Thus, a few days before the start of the conference Sun Guoxiang had a meeting with Gen Min Aung Hlaing and discussed the peace process, border security and the Rakhine crisis. He observed that if peace is not achieved it will be harmful to stability and would have negative impact Sino-Myanmar border areas. According to some reports, China had provided security guarantees and even transport to the Northern Alliance members (FNPCC). It also needs to be noted that China has been involved in the peace process for last several years through its Special Envoys and has been regularly inviting the EAOs leaders to China. Moreover, there is no evidence to suggest that China has pressurized the warring ethnic armed groups to sign the NCA.

From Indian perspective, it also needs to be remembered that National Socialist Council of Nagaland-Khaplang (NSCN-K) that has been carrying out ambushes in border areas of Manipur and Nagaland, also attended the conference as an observer as it is a non-signatory to the NCA. However, NSCN (K) has a bilateral State level cease fire accord of April 2012 with Myanmar government. Recently, NSCN (K) had had killed two Assam Rifles troops in an ambush in Nagaland’s Mon district, besides attacking another Assam Rifles patrol party near the state’s Kiphire town with an improvised explosive device blast, injuring one soldier. Thus NSCN (K) takes advantage of its cease fire with Myanmar government for regrouping, training and carrying out raids and ambushes across India’s borders.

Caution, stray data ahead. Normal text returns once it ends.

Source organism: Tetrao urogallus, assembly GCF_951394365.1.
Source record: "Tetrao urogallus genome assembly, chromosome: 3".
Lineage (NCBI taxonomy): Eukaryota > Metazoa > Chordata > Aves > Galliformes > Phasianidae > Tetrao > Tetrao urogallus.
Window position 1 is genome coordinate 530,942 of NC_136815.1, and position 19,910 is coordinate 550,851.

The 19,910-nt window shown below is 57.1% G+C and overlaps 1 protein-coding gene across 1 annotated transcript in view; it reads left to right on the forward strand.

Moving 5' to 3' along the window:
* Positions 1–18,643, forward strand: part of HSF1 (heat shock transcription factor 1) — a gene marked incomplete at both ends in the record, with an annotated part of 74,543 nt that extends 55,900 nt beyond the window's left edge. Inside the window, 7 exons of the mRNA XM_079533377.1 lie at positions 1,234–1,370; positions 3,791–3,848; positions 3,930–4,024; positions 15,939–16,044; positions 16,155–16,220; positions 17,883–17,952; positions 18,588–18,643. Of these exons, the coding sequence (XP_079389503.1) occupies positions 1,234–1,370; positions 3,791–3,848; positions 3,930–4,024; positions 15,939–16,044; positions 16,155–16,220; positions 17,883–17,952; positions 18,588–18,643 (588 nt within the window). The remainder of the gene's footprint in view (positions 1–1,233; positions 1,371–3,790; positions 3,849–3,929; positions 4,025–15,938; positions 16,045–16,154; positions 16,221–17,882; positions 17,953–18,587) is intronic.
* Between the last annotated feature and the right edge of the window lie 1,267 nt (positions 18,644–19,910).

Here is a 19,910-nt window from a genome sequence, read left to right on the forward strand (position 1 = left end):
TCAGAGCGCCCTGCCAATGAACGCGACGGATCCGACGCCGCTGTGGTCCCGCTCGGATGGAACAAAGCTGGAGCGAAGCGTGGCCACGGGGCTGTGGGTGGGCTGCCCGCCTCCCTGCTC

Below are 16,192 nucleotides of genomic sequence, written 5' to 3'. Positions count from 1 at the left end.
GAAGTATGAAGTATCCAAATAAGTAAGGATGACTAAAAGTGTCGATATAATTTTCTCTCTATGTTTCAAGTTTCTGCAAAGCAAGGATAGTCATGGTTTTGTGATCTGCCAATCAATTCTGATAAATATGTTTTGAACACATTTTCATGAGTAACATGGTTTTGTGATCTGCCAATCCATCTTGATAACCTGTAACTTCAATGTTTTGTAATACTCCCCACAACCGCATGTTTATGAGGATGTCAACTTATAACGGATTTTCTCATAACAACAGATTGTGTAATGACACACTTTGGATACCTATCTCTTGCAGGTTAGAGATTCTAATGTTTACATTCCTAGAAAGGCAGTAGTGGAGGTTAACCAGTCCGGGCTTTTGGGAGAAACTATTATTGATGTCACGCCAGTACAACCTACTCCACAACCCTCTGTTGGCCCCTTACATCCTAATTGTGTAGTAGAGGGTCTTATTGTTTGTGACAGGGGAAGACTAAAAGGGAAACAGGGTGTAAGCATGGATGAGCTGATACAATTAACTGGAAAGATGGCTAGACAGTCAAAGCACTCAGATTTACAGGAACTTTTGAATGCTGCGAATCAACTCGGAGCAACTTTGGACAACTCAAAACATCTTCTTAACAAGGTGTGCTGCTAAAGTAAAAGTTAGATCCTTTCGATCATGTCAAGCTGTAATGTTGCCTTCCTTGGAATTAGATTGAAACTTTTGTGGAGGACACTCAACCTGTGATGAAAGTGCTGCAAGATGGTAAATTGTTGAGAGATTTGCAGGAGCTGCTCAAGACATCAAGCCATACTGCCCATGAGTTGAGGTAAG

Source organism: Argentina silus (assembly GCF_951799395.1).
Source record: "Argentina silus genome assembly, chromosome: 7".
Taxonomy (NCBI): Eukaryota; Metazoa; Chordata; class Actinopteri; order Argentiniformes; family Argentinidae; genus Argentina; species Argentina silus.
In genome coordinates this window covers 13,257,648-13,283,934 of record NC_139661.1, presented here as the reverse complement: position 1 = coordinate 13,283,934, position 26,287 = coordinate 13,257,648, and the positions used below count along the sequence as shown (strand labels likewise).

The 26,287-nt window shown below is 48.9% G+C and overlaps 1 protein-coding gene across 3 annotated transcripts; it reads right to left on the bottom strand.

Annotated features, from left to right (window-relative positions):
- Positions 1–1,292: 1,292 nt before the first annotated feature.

Such EAOs that have not signed the NCA of October 2015 have been expressing their desire to participate in the political dialogue while Sen-Gen Min Aung Hlaing had been insisting that it is necessary to sign the NCA even, if some of the groups had signed bilateral ceasefire with the government earlier. Min Aung Hlaing’s opening statement during the conference has also created apprehensions among the EAOs that military’s stance on peace talks might be hardening. His remarks that Tatmadaw represented the ‘state and the people’ has not gone down well with the ethnic groups as also with many other sections of the democratic and plural polity.

Another achievement of the conference that is being advanced is that the Union Peace Dialogue Joint Committee (UPJDC) agreed to inclusion of 14 more principles in a Union Peace Accord. Among these additional 14 principles, seven pertain to social matters, four dwell on political arrangements, two are regarding land and the environment and one is about the economy. Last year in May at the second Panglong Conference, 37 principles were agreed to and with the third session the total becomes 51 principles on which accord has been arrived at. However, the fundamental issues pertaining to political and security aspects remained absent from the third session of the conference, as was the case in earlier sessions.